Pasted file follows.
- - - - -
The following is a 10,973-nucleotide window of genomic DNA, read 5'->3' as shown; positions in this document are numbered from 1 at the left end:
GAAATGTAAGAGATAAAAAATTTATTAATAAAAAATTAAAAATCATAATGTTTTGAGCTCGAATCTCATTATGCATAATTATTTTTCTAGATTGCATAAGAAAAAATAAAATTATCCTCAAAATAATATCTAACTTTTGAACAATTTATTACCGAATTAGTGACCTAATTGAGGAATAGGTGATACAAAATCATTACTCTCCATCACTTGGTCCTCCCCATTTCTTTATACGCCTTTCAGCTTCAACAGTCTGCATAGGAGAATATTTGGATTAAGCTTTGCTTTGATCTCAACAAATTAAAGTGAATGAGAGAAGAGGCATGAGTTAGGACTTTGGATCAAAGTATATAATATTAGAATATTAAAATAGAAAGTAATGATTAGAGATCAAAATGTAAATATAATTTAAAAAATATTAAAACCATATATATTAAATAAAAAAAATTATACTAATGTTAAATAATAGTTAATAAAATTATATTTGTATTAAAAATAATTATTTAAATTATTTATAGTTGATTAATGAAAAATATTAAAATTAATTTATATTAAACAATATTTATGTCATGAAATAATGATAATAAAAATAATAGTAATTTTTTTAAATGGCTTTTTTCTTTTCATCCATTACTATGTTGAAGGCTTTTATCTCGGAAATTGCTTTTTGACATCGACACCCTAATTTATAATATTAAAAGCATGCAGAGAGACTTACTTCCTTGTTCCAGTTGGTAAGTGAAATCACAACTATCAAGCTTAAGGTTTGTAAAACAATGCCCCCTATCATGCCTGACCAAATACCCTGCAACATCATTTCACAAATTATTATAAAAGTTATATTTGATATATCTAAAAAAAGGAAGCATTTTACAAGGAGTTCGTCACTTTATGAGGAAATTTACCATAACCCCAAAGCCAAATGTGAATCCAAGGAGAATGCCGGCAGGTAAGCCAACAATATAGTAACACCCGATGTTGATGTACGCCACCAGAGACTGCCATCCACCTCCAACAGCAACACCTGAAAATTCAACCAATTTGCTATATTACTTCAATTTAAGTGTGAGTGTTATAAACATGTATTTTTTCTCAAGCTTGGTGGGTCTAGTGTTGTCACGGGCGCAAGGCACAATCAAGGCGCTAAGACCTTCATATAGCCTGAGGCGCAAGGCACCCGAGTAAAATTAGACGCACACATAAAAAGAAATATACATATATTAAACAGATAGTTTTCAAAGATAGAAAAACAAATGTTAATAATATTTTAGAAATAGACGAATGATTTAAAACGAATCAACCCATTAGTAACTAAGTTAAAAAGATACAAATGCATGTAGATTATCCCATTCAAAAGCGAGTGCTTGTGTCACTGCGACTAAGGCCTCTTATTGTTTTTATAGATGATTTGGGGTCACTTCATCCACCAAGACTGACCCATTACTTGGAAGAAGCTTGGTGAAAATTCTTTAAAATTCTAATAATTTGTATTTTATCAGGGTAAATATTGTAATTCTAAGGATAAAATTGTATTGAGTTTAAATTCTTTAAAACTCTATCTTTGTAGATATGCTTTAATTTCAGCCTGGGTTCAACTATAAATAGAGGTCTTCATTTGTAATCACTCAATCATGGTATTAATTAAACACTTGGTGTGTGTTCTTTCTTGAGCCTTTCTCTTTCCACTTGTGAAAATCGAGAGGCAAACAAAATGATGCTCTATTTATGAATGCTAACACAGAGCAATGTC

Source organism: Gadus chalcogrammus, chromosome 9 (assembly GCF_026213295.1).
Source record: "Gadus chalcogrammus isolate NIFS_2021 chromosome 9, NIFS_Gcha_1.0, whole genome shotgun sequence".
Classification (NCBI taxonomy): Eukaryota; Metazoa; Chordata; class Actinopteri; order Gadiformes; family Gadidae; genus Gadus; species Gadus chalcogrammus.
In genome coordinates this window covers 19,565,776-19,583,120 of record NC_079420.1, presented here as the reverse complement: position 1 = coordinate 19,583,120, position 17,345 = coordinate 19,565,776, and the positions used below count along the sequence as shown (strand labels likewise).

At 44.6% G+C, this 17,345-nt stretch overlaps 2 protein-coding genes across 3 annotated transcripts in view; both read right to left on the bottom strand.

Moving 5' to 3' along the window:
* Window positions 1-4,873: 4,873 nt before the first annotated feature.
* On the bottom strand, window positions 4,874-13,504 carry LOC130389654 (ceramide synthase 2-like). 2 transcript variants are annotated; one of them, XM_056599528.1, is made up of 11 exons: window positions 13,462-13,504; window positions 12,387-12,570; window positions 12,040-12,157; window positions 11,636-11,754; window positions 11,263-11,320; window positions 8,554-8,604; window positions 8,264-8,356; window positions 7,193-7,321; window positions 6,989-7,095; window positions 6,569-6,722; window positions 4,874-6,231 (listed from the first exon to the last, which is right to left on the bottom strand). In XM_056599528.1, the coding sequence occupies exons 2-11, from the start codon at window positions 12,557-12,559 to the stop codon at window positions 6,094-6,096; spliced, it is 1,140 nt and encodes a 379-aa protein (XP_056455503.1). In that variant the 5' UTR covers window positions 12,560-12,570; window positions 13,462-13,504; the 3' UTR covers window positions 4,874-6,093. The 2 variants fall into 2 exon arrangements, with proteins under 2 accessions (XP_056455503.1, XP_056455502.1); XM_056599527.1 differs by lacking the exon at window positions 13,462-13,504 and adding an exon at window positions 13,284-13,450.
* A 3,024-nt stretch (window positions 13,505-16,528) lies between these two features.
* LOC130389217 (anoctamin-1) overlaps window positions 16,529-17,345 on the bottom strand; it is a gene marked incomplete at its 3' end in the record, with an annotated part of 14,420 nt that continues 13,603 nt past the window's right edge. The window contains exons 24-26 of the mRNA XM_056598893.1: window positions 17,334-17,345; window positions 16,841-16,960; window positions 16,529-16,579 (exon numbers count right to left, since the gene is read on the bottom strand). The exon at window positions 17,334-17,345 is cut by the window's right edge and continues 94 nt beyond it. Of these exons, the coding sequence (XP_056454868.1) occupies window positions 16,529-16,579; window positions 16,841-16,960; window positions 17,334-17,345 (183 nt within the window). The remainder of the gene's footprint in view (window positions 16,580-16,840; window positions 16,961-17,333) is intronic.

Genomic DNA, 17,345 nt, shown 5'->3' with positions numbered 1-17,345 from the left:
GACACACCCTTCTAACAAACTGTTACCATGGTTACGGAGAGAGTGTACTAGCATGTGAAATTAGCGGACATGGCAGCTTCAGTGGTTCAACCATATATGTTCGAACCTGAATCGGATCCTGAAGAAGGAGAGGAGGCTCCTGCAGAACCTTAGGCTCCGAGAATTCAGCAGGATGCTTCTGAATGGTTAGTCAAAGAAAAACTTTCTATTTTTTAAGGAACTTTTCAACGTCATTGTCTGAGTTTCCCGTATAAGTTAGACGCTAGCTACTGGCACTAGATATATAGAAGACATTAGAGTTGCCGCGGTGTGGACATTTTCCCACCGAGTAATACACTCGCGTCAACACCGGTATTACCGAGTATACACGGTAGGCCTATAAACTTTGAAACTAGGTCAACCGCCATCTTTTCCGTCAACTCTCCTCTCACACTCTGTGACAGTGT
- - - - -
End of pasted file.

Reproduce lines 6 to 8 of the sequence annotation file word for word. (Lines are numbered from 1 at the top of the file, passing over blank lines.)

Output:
In genome coordinates this window covers 19,565,776-19,583,120 of record NC_079420.1, presented here as the reverse complement: position 1 = coordinate 19,583,120, position 17,345 = coordinate 19,565,776, and the positions used below count along the sequence as shown (strand labels likewise).

At 44.6% G+C, this 17,345-nt stretch overlaps 2 protein-coding genes across 3 annotated transcripts in view; both read right to left on the bottom strand.

Moving 5' to 3' along the window: